Greenhouse Canada

The big four

The big four in plant growth are light, temperature, water and CO2.

September 27, 2022  By Tineke Goebertus

The goal is to have the CO2 evenly distributed over the entire area such that all of the plants can benefit from it.

We always complain that there is not enough light in the winter. We are aware that the temperature in the greenhouse is too warm in the summer, and when the drip irrigation is plugged, the plants show water deficiency and we are worried. But when there is something wrong with the CO2, it is not that obvious. Yet, it can cause significant yield loss while a lot of money is being spent on CO2 at the same time!

So, when you have decided to supplement CO2 in your greenhouse, make sure you do it well or you will be disappointed.

System dimensions


The dimensions of your CO2 distribution system could and should be properly calculated in relation to the area, the size of the CO2 fan, the diameter of the pipes and where to add the different sized washers. The goal is to have the CO2 evenly distributed over the entire area such that all of the plants can benefit from it. 

The inflatable CO2 tubes come in different diameters and have the option of different distances between perforations. These CO2 tubes are also a function of the total installation and should not be different from one year to the next based on factors such as availability or price. 

There are specialist companies who can design a proper distribution system from beginning to end for your specific situation.

The quality of CO2 is not a given.

 CO2 quality

The quality of the CO2 itself is not a given. I am still very surprised how lackadaisical this important aspect is treated by many! The quality of the CO2 should be monitored closely and diligently; carbon monoxide (CO), ethylene (C2H4) and nitrous oxides (NOx) are real and true enemies of your crop. 

The damage thresholds are different for a calamity or a residual dosing situation. In most cases there is a CO sensor installed after the fan in the supply line into the greenhouse. If it works well, it will only act in case of a calamity, usually set at 15 ppm. However, much lower levels of these toxic gases could still result in substantial residual damage, and the sensor will not pick it up! 

For example, the damage threshold for NOx is 11 ppb over a period of 8 hours, while the damage threshold over a period of four weeks becomes 5 ppb. Similarly, the C2H4 damage threshold is 40 ppb over a period of one day, but this threshold drops to 16 ppb over a period of one year.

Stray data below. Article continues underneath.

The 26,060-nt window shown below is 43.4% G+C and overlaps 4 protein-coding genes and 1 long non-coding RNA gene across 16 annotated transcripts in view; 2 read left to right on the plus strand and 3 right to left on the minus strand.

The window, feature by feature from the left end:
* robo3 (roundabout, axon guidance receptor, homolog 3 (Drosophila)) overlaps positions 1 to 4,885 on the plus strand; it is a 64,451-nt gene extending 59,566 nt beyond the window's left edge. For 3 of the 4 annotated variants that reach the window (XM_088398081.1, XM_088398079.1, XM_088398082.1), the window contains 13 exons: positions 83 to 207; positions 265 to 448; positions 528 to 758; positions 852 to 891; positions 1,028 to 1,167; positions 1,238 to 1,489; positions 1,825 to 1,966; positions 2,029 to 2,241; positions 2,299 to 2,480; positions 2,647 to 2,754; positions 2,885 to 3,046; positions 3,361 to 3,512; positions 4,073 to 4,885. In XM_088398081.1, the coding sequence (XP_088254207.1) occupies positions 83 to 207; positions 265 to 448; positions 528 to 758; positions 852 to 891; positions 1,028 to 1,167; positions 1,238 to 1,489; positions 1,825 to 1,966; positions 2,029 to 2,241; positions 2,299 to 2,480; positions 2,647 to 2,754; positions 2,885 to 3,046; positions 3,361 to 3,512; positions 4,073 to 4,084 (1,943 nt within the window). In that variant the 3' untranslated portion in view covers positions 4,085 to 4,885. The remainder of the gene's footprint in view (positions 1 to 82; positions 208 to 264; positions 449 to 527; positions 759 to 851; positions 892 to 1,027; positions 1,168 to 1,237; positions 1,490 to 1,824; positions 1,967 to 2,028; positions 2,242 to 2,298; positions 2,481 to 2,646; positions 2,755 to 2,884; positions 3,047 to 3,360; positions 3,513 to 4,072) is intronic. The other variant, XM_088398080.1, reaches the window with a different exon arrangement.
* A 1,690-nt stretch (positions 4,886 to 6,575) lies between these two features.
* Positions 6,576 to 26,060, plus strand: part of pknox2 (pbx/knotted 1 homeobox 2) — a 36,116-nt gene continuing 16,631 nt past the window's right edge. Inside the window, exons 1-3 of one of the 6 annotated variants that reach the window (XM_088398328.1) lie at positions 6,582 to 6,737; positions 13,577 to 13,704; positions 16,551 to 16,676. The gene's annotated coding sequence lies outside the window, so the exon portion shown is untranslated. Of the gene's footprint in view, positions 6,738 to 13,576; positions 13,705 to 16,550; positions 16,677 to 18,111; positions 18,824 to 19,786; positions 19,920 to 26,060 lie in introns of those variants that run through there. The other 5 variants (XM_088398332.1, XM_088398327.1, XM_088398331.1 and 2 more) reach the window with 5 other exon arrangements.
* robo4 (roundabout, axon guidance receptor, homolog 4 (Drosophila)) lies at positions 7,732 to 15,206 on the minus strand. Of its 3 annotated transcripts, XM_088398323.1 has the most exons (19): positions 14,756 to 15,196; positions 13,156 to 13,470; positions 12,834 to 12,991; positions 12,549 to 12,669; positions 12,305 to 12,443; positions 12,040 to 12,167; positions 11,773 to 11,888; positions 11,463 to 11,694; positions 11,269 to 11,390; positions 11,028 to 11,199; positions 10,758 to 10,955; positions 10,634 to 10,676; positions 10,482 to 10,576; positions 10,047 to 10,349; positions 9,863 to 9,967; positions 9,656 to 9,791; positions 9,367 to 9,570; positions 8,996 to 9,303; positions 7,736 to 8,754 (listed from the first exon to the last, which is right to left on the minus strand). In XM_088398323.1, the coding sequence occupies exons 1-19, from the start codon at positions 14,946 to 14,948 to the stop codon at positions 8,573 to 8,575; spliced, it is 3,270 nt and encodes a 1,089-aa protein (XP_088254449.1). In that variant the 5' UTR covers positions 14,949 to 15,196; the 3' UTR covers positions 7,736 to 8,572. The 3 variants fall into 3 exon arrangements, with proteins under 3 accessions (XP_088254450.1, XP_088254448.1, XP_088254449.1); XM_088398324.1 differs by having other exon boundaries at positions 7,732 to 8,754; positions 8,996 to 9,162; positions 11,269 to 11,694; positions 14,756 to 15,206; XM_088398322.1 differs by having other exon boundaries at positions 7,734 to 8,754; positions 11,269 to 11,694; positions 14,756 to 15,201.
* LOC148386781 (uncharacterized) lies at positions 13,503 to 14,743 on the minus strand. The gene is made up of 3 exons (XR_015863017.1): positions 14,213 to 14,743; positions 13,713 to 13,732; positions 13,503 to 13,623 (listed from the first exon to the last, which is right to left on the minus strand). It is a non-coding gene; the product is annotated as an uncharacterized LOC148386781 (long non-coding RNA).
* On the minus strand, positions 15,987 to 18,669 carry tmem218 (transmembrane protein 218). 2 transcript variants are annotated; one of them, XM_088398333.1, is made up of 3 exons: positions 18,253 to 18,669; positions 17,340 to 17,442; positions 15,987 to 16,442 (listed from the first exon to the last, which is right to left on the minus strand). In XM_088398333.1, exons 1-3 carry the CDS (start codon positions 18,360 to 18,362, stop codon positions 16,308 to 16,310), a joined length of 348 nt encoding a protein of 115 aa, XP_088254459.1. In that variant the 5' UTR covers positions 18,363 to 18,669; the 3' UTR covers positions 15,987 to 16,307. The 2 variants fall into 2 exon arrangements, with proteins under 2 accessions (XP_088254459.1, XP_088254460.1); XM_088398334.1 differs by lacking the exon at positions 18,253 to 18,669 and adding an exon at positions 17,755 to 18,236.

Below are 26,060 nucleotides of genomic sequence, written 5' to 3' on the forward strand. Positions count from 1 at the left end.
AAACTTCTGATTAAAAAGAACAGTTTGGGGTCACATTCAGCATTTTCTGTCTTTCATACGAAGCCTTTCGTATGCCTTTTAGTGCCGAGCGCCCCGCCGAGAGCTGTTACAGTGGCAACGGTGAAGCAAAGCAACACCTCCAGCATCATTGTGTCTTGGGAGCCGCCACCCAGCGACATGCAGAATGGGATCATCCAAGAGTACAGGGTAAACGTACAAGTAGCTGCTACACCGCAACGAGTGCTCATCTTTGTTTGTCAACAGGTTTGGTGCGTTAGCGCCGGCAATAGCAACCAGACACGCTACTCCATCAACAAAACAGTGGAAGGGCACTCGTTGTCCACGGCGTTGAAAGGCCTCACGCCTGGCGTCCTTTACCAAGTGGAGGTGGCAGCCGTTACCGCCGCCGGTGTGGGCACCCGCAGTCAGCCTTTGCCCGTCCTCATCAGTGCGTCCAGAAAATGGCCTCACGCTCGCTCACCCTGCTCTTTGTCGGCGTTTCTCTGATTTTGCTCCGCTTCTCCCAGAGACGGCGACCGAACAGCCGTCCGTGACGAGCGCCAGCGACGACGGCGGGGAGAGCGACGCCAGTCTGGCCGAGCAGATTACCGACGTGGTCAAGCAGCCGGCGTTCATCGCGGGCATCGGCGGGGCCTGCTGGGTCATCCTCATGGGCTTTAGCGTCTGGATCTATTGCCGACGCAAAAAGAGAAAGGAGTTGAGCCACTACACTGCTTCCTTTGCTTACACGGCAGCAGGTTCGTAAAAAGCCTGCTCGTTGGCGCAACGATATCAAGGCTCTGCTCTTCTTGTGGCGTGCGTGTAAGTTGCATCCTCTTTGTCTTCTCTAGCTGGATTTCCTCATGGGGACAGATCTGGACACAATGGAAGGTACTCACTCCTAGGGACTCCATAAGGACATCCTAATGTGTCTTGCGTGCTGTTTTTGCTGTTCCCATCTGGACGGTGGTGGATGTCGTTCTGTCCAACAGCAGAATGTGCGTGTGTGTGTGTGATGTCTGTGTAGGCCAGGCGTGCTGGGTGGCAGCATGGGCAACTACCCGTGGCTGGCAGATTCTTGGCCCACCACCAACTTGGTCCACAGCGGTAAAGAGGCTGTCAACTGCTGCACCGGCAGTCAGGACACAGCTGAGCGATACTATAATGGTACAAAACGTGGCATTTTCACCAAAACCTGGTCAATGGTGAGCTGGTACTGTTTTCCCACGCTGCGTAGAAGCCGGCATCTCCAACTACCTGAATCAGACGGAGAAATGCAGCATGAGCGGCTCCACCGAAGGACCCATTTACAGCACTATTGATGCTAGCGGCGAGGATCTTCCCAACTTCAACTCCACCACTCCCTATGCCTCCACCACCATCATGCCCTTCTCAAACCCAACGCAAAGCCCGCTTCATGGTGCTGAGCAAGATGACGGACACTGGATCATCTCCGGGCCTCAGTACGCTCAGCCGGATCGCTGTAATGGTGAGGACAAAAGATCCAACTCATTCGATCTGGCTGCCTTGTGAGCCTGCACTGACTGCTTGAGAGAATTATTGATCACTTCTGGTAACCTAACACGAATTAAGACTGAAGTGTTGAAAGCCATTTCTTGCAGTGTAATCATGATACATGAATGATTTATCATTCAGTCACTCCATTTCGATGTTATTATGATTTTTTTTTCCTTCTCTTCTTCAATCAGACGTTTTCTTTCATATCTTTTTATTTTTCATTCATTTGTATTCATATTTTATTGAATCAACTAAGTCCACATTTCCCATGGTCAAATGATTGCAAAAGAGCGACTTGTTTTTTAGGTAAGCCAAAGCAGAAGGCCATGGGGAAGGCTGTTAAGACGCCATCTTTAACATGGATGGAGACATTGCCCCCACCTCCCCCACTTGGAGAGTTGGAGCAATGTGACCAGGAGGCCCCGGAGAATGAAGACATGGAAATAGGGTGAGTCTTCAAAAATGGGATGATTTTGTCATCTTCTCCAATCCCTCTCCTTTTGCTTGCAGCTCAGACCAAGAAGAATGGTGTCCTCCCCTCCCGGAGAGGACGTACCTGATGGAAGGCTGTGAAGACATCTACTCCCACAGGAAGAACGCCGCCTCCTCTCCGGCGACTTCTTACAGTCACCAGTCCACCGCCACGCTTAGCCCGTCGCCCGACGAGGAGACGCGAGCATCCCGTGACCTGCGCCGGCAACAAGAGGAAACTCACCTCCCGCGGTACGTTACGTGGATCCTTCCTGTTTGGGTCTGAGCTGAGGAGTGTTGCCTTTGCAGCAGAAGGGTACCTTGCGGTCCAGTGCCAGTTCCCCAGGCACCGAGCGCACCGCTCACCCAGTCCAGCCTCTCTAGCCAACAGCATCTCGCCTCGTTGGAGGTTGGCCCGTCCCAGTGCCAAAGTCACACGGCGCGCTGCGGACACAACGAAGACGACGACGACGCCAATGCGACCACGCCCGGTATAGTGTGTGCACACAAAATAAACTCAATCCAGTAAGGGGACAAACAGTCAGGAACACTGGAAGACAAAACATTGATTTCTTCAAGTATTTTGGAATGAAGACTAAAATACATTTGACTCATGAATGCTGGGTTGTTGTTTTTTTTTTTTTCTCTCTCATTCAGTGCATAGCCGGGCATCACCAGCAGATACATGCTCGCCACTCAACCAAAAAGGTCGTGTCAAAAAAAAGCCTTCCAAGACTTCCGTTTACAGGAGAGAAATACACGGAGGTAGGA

The most utilized CO2 sources are flue gas from a natural gas boiler, liquid CO2, or scrubbed flue gas from cogeneration. Make sure that all systems work well and have the quality of the flue gas checked on a very regular basis. 

It follows that when the greenhouse air is not exchanged that often, and/or when you are dosing CO2 at higher levels, the risks are much greater.

More and more, greenhouse gas analyzers that measure harmful gases in the greenhouse are being installed. 

CO2 from the flue gas can only be dosed when there is a condenser present to reduce the temperature of the gas. There should be a temperature check placed after the CO2 fan to make sure that the gases dosed into the greenhouse are no warmer than 56C or you risk melting the PVC lines and generating ethylene.

When the CO2 is being dosed into the greenhouse, it is mixed with a lot of ambient air from around the CO2 fan. Make sure that this room is well ventilated and that no machines, e.g. forklifts, add their exhaust to it.


Both the quality and location of the CO2 sensor in the greenhouse are critical. The amount of CO2 dosed into your greenhouse, and thus, the money spent, is often decided on by one CO2 sensor. Please make sure that it is in the right location (inside the crop), has a short intake tube (which will improve reaction time), has a clean filter (obvious) and that, in the case of one with an internal pump, it works.

Be sure to calibrate the sensor very regularly; everything rides on this machine! 

Finally, make sure that there is no water in the CO2 supply lines and that the inflatable CO2 tubes themselves are not in the water. 

Tineke Goebertus is a greenhouse consultant in BC with Vortus Greenhouse Consultants Inc. She can be reached at

Print this page


Stories continue below